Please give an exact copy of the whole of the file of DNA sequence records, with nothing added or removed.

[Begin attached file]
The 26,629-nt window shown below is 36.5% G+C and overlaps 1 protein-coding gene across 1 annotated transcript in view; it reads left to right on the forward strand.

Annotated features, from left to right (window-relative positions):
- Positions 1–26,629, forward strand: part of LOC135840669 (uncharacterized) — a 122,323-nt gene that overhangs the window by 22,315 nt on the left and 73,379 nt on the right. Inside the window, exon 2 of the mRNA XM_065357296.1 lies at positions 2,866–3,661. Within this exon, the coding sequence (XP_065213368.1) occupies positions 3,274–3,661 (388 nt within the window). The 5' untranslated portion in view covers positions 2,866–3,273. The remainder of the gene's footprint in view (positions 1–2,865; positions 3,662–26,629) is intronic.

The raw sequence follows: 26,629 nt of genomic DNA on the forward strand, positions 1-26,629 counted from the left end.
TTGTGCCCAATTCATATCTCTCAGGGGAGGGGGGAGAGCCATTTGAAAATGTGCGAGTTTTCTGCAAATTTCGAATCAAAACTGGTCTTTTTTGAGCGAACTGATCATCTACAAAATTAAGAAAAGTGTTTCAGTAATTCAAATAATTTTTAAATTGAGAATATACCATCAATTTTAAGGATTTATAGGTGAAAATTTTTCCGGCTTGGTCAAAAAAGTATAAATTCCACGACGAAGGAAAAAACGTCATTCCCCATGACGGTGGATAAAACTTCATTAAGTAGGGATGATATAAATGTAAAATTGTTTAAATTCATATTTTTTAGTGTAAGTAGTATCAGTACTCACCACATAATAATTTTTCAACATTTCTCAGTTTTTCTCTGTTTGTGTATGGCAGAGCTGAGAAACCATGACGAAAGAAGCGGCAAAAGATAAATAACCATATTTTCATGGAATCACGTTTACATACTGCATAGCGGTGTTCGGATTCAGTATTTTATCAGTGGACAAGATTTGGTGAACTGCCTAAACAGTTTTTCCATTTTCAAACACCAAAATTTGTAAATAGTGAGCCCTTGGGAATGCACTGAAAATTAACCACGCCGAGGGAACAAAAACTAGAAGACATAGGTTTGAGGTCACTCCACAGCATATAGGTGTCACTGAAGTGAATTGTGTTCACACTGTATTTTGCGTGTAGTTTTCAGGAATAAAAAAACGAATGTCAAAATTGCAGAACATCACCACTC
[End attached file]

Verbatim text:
The 26,629-nt window shown below is 36.5% G+C and overlaps 1 protein-coding gene across 1 annotated transcript in view; it reads left to right on the forward strand.

Annotated features, from left to right (window-relative positions):
- Positions 1–26,629, forward strand: part of LOC135840669 (uncharacterized) — a 122,323-nt gene that overhangs the window by 22,315 nt on the left and 73,379 nt on the right. Inside the window, exon 2 of the mRNA XM_065357296.1 lies at positions 2,866–3,661. Within this exon, the coding sequence (XP_065213368.1) occupies positions 3,274–3,661 (388 nt within the window). The 5' untranslated portion in view covers positions 2,866–3,273. The remainder of the gene's footprint in view (positions 1–2,865; positions 3,662–26,629) is intronic.

The raw sequence follows: 26,629 nt of genomic DNA on the forward strand, positions 1-26,629 counted from the left end.
TTGTGCCCAATTCATATCTCTCAGGGGAGGGGGGAGAGCCATTTGAAAATGTGCGAGTTTTCTGCAAATTTCGAATCAAAACTGGTCTTTTTTGAGCGAACTGATCATCTACAAAATTAAGAAAAGTGTTTCAGTAATTCAAATAATTTTTAAATTGAGAATATACCATCAATTTTAAGGATTTATAGGTGAAAATTTTTCCGGCTTGGTCAAAAAAGTATAAATTCCACGACGAAGGAAAAAACGTCATTCCCCATGACGGTGGATAAAACTTCATTAAGTAGGGATGATATAAATGTAAAATTGTTTAAATTCATATTTTTTAGTGTAAGTAGTATCAGTACTCACCACATAATAATTTTTCAACATTTCTCAGTTTTTCTCTGTTTGTGTATGGCAGAGCTGAGAAACCATGACGAAAGAAGCGGCAAAAGATAAATAACCATATTTTCATGGAATCACGTTTACATACTGCATAGCGGTGTTCGGATTCAGTATTTTATCAGTGGACAAGATTTGGTGAACTGCCTAAACAGTTTTTCCATTTTCAAACACCAAAATTTGTAAATAGTGAGCCCTTGGGAATGCACTGAAAATTAACCACGCCGAGGGAACAAAAACTAGAAGACATAGGTTTGAGGTCACTCCACAGCATATAGGTGTCACTGAAGTGAATTGTGTTCACACTGTATTTTGCGTGTAGTTTTCAGGAATAAAAAAACGAATGTCAAAATTGCAGAACATCACCACTC